Watch out Qualcomm, Huawei's new Kirin 950 smartphone chip looks beastly

The smartphone chip battle moves to China where Huawei's latest processor boasts a 40 percent boost in speed while providing a 60 percent power savings

When you think of the chip brand powering your smartphone or tablet, Qualcomm's Snapdragon surely has to come to mind.

Sure there, are others, such as Apple's own processors as well as Samsung's Exynos line but don't count out Huawei: The company says its silicon powers more than half of the 4G or faster phones in China. And based on the newest Huawei chip, that number may rise even higher.

On Wednesday in Beijing, the company introduced its Kirin 950 chipset with more power and improved energy efficiency. Android Central's Phil Nickinson was at the unveiling and came away very impressed:

"Expected in Huawei's upcoming flagships, the Kirin 950 boosts performance and lowers power consumption even further -- and that's ballgame for those of us using the phones."

The Kirin 950 is comprised of four ARM Cortex A72 processors capable of up to 2.53 GHz clock speeds and four 1.8 Ghz lower-power Cortex A53 processors. It wasn't that long ago when a 1.8 GHz dual-core chip powered a flagship phone by itself.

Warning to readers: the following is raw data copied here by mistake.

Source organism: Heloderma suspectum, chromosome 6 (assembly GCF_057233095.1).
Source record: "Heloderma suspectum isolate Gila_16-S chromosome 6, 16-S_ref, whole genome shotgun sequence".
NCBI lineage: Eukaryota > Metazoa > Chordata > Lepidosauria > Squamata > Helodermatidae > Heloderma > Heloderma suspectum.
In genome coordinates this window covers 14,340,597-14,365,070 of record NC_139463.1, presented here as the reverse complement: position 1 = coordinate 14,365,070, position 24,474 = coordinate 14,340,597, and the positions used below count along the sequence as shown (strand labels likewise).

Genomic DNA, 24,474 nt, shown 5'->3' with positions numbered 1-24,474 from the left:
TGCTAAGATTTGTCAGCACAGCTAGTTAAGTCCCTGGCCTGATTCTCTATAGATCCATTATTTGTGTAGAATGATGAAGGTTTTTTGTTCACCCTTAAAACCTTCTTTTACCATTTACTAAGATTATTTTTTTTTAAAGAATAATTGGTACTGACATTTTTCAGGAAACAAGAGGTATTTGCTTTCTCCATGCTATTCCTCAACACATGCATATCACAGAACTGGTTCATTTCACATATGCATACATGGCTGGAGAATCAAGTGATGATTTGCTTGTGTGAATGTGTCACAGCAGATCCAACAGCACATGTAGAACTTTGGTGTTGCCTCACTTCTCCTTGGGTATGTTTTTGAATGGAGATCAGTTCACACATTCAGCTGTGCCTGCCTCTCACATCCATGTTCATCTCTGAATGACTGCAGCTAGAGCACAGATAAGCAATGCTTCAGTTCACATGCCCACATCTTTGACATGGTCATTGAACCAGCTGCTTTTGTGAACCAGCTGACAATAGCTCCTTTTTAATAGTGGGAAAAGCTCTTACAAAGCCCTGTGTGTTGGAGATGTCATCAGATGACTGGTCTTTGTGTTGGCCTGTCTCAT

Huawei's 16nm process chip is also using a speedy Mali T880 graphics chip as well as a Category 6 LTE modem -- good for theoretical 301.5 Mbps downloads and 51.0 Mbps uploads -- as well as sensor package that Huawei calls the i5.

Nickinson notes that the Kirin 950 is built with flip transistors and FinFET technology to reduce power; Huawei says the chip boost performance by 40 percent over its prior silicon while dropping energy consumption by 60 percent. In a bold claim, that equates to 10 more hours of normal use with a 3500 mAh battery the company says.

While all ARM Holdings licensees generally work from the same chip architecture -- there are also license options to modify the chip design -- this can't be good news for Qualcomm; particularly in China if Huawei's market share claims are accurate.

Indeed, the number of devices shipping worldwide with Qualcomm chips inside peaked in December 2014 and have fallen each quarter since then. Qualcomm hopes to get back on track with its upcoming Snapdragon 820 as we'll see devices using the chip in the first half of 2016.

How many of them will come from China where there's far more room for sales opportunity?

Not likely that many based on how Huawei is quietly starting to corner the chip market in the world's most populous nation.